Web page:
Perhaps you prefer the sweet simpering smiles of courtesy. I do not. I would rather know who and what people really are. Reality rules. Fantasy is for fools.

  • 'Tis alright (Score:5, Insightful)

    by lightknight (213164) on Friday December 28, 2012 @04:01PM (#42413167) Homepage

    While it has taken some time, the internet has evolved defenses to many of these social problems.

    Adblock is so effective that advertisers want it outlawed. Spam Assassin cuts down on hideous amounts of junk mail, and Microsoft is offering bounties for the heads of spammers. Encryption is evolving at a frightening rate, spurred by overreaching agencies. Darknets are springing up, complete with obfuscated addresses. VPN is now a common term among the laymen.

    The only people getting cut out are the technically illiterate, and their numbers are dwindling each day.

    Yes, it shouldn't be like this, but realize, its adaptations are a direct result of our interactions with it; it's a mirror of our society, and it tells us that we have a very dark soul.

     

  • by icebike (68054) on Friday December 28, 2012 @04:04PM (#42413187)

    Lanier seems to cavalierly disregard the potential for being locked up simply for expressing the truth in open discourse.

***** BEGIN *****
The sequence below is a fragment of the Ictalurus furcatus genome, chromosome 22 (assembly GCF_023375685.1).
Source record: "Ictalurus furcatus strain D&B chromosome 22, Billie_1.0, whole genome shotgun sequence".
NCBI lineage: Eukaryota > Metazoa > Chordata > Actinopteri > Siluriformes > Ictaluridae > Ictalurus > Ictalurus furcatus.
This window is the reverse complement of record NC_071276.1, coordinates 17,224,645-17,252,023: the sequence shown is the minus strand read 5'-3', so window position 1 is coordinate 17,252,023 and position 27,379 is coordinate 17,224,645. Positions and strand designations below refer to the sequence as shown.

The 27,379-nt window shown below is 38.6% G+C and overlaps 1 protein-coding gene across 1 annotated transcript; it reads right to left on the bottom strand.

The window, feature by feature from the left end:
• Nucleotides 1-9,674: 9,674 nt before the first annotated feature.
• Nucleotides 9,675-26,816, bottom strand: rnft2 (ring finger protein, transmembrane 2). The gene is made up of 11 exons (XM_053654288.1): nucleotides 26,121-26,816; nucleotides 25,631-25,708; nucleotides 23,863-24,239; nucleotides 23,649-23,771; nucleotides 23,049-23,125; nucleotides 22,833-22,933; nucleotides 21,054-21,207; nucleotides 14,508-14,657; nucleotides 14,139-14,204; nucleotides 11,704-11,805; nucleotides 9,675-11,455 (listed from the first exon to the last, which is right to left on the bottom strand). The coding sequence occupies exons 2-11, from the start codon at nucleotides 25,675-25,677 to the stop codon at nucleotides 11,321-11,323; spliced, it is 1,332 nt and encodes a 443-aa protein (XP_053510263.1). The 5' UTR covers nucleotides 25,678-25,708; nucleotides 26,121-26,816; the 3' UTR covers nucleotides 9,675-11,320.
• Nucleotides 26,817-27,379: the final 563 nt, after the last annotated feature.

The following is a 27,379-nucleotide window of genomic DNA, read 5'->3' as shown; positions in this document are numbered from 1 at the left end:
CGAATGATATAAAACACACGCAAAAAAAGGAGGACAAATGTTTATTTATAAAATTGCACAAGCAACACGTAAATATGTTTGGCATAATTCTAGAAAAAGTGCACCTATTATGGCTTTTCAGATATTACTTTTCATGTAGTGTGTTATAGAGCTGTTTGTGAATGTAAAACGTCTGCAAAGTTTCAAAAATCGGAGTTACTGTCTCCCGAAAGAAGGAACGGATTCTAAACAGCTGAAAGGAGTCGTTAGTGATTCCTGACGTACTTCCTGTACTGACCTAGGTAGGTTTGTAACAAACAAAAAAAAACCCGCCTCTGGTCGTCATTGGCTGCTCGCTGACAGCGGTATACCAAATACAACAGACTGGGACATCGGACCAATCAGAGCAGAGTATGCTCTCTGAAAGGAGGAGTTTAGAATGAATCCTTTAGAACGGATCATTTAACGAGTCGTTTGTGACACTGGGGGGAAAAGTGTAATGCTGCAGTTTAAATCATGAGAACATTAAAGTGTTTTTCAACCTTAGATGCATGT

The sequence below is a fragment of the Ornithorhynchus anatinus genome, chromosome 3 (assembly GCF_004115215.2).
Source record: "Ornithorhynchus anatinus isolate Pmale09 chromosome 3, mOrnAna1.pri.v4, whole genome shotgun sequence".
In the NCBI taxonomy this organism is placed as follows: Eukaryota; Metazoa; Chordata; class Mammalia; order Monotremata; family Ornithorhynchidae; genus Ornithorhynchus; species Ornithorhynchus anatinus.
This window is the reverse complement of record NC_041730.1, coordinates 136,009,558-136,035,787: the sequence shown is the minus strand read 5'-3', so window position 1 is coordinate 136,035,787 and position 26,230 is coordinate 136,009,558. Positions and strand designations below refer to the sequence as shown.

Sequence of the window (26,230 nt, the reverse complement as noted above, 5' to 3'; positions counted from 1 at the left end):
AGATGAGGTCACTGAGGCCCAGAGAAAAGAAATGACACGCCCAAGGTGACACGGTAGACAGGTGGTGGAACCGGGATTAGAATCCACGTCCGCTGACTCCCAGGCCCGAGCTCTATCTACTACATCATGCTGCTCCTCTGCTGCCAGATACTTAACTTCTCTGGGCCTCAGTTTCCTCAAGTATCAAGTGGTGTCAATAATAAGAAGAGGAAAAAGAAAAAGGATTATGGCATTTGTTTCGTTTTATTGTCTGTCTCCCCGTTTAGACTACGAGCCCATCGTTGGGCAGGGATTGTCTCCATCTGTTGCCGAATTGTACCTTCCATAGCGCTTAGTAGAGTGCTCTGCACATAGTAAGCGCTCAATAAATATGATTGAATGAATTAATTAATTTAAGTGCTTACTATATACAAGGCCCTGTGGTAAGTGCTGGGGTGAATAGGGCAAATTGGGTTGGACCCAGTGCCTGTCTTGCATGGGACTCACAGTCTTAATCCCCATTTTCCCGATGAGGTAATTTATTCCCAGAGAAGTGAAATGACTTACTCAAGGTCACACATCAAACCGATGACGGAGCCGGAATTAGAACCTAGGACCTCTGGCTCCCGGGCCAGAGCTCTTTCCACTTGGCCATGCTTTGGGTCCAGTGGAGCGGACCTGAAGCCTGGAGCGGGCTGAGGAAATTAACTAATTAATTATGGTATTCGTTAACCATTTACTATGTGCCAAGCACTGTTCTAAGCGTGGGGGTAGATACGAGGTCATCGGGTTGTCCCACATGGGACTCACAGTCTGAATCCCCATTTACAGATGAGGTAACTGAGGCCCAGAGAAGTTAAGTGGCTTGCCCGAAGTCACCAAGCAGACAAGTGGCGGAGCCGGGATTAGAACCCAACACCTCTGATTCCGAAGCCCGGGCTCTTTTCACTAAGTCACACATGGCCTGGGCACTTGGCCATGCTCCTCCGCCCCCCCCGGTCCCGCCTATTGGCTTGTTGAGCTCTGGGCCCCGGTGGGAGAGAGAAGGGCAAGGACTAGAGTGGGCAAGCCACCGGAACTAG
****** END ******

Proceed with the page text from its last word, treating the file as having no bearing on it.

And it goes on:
I wonder if he, in his wisdom, foresaw a time where government agents or Islamic assassins appear at one's door step simply for expressing an opinion.
    I can't imagine someone with even a modicum of historical hindsight would dismiss this so easily.

  • by Anonymous Coward on Friday December 28, 2012 @04:06PM (#42413219)

    We can only be honest when we're anonymous. That *is* our real self. It's when we have to be out in the open that we hide behind bullshit politeness and "civility" (aka "We both bullshit each other rather than being honest").

  • by TeknoHog (164938) on Friday December 28, 2012 @04:11PM (#42413265) Homepage Journal
    People should be required to use full names and titles. After all, the opinion of a professor is much more worthy than that of a manual worker.
  • by jedidiah (1196) on Friday December 28, 2012 @04:15PM (#42413303) Homepage

    Or as the Romans put it: In vino veritas.

  • by evil_aaronm (671521) on Friday December 28, 2012 @04:21PM (#42413351)
    Exactly. I don't know the kind of circles in which this chucklefuck runs, but he must be fairly well sequestered from reality if he thinks people can rise above our baser nature. People are animals: nothing more, nothing less. We grok tools pretty well, but we're still animals, prone to the same kinds of behaviors as lions, tigers and bears. Oh, my! Anyone who thinks highly of us, as a species, is in for some serious disappointment.
  • by girlintraining (1395911) on Friday December 28, 2012 @04:23PM (#42413375)

    â"the acceptance, the welcoming of anonymous commenters on websitesâ"as a danger to political discourse and the polity itself.